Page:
Kuakini, and Hawaiian tradition, 1845.

BIOGRAPHY OF KUAKINI.

Kuakini was the son of Keeaumoku, the son of Kalanikauleleiaiwi, the sister of Keawe. They are the royal ancestors of Hawaii Island’s high chiefs, Kuakini was befitting the class of high chiefs amongst Hawaii’s alii nui.

Kuakini was the son of Namahana who was born from Kalanikuihonoikamoku, and they are Maui’s royal ancestors, and therefore, Kuakini is amongst Maui’s…

…class of high chiefs; Kuakini was born as an alii.

Kuakini was born in the year 1792 perhaps; he was born in the year of [battle of] Kepuwahaulaula; at Keauhou in Kona in Hawaii was where he was born.

His caretaker [kahu hanai] was Kameheaiku, and Kuakini grew up at Keauhou, and he was made by his father, Keeaumoku, to pray to the wooden gods; this was Kuakini’s duties in his youth, the worship of the wooden gods.

He was the one who cared for all the temples in Kona, along with the Loulu temples, and in regard to his worshiping, one of the names Kuakini was called was Kiipalaoku, for Ku was the god for whom he would fetch pala fern.

Kuakini was a thinker from when he was small; he was meticulous; he often would sail boats with the other children in his youth, and when he grew up, he went with his parents to Maui, and thereafter he lived with Kamehameha I.

He became an aikane of Kamehameha I, because Kuakini possessed a fine body, he was skilled in English, he thought much about the way a body functions, he was sullen, and was a man of few words.

When Kamehameha I died, Liholiho them went to Oahu, and Kuakini was appointed Governor of Hawaii, and it was he that was to care for Hawaii until his recent death.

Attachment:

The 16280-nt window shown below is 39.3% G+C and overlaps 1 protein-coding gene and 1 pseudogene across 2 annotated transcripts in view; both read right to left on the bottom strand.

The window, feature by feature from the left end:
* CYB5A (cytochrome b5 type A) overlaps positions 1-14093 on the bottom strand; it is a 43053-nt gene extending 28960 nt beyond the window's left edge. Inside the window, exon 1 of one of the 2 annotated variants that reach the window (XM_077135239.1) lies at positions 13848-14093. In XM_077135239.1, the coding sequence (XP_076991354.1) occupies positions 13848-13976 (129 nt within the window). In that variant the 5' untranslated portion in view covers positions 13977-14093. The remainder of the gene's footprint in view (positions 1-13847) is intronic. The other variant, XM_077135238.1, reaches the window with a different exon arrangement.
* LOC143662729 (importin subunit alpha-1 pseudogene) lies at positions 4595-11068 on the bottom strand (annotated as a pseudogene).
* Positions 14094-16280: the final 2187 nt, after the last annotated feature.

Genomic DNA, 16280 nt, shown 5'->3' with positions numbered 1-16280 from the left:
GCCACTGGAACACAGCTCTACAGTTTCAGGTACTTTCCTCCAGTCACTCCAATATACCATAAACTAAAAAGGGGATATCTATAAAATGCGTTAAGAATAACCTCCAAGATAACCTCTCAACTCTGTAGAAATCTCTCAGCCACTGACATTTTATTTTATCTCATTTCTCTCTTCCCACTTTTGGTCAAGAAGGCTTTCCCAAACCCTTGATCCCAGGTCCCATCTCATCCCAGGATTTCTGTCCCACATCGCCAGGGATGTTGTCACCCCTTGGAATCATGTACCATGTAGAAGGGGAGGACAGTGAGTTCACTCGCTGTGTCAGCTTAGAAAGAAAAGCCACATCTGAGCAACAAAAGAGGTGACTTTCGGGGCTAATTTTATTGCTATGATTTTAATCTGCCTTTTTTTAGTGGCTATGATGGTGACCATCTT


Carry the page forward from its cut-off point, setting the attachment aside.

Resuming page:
When Kuakini was assisting intently with the kingdom of God, it was he who built the great churches here on Hawaii Island.

O Armstrong [Limaikaika], please ask of Thurston [Tatina] or Bishop [Bihopa], for they know what he was like for both of them lived with him.

O Father Armstrong, I am living here on Hawaii these months, and will then return to Maui, or perhaps not. D. MALO.

(Nonanona, 1/7/1845, pp. 89–90)

KA MOOOLELO O KUAKINI.

Ka Nonanona, Buke 4, Pepa 19, Aoao 89. Ianuari 7, 1845.

papa alii nui, he alii no o Kuakini...

Ka Nonanona, Buke 4, Pepa 19, Aoao 90. Ianuari 7, 1845

Maui news columnist, Kanoekaapunionalani Banham, 1940.

Bits of Maui News

(Written by “Kanoekaapunionalani”)

Mrs. Banham

The Christmas celebration on Maui last year was very nice, even if the rain was falling.

Every household took steps [to celebrate] by decorating the tree in their front yard as a Christmas tree, being that a majority of the christmas trees from America were dried up; but this did not hold up their festivities.

Last week there were a huge number of passengers carried here to Maui by the steamer Hualalani, and there were teachers and students who returned to spend their vacation at home with their families.

Those who came back are Marjory Rickard, Elsie and Grechen Reichardt, Frances Kalua, Pauline and Beatrice Mookini, Harry Dunn, Issac Oha [Oba?], Sonny Cockett, Henrietta Robinson, Caroline Brown and Robineta Tompkin.

Francis McMillen of Wahiawa, a student of the Kamehameha School for Boys, is spending his grandmother, Mrs. C. K. Kunane of Lahaina.

It is sad to hear of the passing from this world of Mr. Kulhman, the first Cane Burner [Puhiko] of the Pioneer Mill Company [Hui Mahiko Paionia]. He became important amongst the kamaaina, and he was one of the most skilled at Burning Cane.

The locals of Lahaina are saddened at his passing, and he has left a hole that cannot be soon filled.

[Lahainaluna School dorm matron Alice Kanoekaapunionalani Kunane Banham had a regular column in the Hilo newspaper, Hoku o Hawaii, where she reported all sorts of Maui news of the day.]

(Hoku o Hawaii, 1/3/1940, p. 1)

Na Hunahuna Mea Hou O Maui

Ka Hoku o Hawaii, Volume XXXIV, Number 36, Page 1. Ianuari 3, 1940.